Raising his voice at times, Graham said Jackson had systematically set lower sentences for offenders in child pornography cases, ignoring enhanced sentences for images downloaded over the internet.
“Every time you hit a button to download an image of a child being abused you should go to jail longer. … I don’t think she has this right,” Graham said.
Democrats have argued that Republicans cherry-picked a few of Jackson’s sentences to attack her, and pointed out that her nomination has the backing of the American Bar Association and national police unions.
Romney, in announcing his support for Jackson on Monday, called her a person of honor. “While I do not expect to agree with every decision she may make on the Court, I believe that she more than meets the standard of excellence and integrity,” Romney said in a news release.
And Murkowski described Jackson’s approach to cases is carefully considered and is generally well-reasoned. “The support she has received from law enforcement agencies around the country is significant and demonstrates the judge is one who brings balance to her decisions,” Murkowski said in a news release.
Republicans voted to change the threshold for advancing Supreme Court nominations, to a simple majority, to confirm Justice Neil M. Gorsuch in 2017.
Graham on Monday echoed prior criticism of Democrats’ approach to judicial nominations, and said that when Republicans are in control of the Senate, “we are going to talk about judges differently.” Jackson would not have received a hearing in a Republican-controlled Senate, Graham said.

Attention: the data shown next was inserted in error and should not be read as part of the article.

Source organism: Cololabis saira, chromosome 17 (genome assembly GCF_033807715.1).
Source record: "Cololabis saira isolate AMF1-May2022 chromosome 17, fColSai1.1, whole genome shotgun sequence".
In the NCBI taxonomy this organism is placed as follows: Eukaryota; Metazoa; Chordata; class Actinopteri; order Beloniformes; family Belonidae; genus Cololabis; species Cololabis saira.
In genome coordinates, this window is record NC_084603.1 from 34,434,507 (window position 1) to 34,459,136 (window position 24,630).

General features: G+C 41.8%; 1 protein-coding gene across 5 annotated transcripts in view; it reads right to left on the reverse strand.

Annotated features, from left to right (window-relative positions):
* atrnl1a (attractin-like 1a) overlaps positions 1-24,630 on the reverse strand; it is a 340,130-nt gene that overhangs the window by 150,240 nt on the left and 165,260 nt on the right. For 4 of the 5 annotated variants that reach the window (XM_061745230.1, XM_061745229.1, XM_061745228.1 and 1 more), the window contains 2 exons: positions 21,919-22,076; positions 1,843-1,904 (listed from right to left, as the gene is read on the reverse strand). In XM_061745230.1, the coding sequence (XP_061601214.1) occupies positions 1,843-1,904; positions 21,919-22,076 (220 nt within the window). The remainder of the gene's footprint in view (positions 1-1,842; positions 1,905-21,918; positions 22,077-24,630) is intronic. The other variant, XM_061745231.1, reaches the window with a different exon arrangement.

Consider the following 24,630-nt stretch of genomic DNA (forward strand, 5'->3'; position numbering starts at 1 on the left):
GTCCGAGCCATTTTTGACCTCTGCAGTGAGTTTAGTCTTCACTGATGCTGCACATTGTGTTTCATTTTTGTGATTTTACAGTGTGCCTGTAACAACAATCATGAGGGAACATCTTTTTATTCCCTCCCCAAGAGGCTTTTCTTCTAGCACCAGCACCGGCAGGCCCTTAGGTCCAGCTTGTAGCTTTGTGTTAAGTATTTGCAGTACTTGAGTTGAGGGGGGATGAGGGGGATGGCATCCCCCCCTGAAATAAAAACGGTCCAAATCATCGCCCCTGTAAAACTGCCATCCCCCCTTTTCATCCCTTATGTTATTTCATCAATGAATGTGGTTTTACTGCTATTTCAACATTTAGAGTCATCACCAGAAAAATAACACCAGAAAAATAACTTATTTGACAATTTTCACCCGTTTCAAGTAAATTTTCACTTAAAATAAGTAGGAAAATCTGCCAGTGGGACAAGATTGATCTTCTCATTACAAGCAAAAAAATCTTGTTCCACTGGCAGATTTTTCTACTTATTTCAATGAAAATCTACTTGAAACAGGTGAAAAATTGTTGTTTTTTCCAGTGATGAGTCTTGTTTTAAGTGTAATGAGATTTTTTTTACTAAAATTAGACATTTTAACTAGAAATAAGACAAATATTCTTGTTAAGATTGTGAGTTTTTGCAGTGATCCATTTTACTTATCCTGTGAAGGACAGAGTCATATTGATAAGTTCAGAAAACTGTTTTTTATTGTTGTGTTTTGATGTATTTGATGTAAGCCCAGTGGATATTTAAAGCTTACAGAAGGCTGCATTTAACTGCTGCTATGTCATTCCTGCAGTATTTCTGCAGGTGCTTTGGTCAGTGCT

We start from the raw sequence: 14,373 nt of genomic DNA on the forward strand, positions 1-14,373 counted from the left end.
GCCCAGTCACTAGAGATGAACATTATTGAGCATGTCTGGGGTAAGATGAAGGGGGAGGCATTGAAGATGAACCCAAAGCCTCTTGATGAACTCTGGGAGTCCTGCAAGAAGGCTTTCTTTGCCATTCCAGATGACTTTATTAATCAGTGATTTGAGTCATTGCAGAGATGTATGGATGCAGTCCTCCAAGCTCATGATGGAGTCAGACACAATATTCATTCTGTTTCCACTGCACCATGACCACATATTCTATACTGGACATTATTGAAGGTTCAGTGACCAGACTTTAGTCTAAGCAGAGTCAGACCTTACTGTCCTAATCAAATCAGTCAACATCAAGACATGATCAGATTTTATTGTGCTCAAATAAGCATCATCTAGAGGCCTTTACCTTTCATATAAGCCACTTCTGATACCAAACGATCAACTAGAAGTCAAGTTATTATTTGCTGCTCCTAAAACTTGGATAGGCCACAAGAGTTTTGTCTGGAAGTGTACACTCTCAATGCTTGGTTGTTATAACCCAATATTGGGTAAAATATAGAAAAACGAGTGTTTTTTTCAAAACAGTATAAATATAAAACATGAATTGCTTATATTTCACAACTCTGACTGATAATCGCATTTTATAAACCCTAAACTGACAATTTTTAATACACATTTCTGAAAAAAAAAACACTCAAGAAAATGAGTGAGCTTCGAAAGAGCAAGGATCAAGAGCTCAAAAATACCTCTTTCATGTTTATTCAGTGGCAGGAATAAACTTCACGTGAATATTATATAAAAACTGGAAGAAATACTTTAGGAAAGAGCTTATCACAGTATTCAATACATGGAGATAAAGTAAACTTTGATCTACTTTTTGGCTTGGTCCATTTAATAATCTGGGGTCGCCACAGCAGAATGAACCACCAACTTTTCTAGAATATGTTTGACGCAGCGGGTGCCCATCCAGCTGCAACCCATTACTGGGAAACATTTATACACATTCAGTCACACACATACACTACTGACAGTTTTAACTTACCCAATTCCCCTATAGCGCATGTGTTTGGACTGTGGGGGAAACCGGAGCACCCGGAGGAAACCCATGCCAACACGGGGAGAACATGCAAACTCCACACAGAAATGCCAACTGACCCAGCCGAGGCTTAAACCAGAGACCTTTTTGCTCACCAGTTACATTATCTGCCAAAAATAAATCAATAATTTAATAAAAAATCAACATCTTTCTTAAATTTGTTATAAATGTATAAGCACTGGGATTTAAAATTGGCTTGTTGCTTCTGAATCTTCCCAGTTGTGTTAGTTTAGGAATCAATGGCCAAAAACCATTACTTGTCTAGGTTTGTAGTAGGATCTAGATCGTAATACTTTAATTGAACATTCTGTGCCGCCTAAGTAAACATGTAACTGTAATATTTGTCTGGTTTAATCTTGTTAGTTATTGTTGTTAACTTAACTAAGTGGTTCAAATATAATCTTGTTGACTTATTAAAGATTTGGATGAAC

New Jersey Democratic Sen. Cory Booker noted that the confirmation process has resembled the fictional “Festivus” holiday of “Seinfeld” fame, and its associated airing of grievances.
“I really do worry about what we are spiraling towards,” Booker said. “I worry about hearings like this, where the majority of people here on both sides, I think, were well within the zone, but I heard things that were just ridiculous, and painful and hurtful.”
Republicans, including Sen. Marsha Blackburn of Tennessee, defended their treatment of Jackson, pointing out they limited their questioning to her judicial record.
“Questions are not attacks, confirming a Supreme Court justice is one of our most important duties as senators of the United States,” Blackburn said.
Durbin argued some of the questions about Jackson’s record distorted her sentencing decisions. Durbin also pushed back on Republican requests for sealed records in the child pornography cases, which he said have never been sent to the committee in other cases and risked exposing underage victims.
“I took exception to several of my Republican friends,” Durbin said. “I never named names, and if they chose to take it personally, that’s their decision. If the shoe fits. I think they went too far.”
Durbin recessed the panel for hours to allow for the late arrival of California Democratic Sen. Alex Padilla because of an issue with his air travel. Durbin noted that in the past senators have entered into “pairing” agreements, where a member of one party would agree not to vote on a nominee because of another senator’s absence, but “those are rare these days.”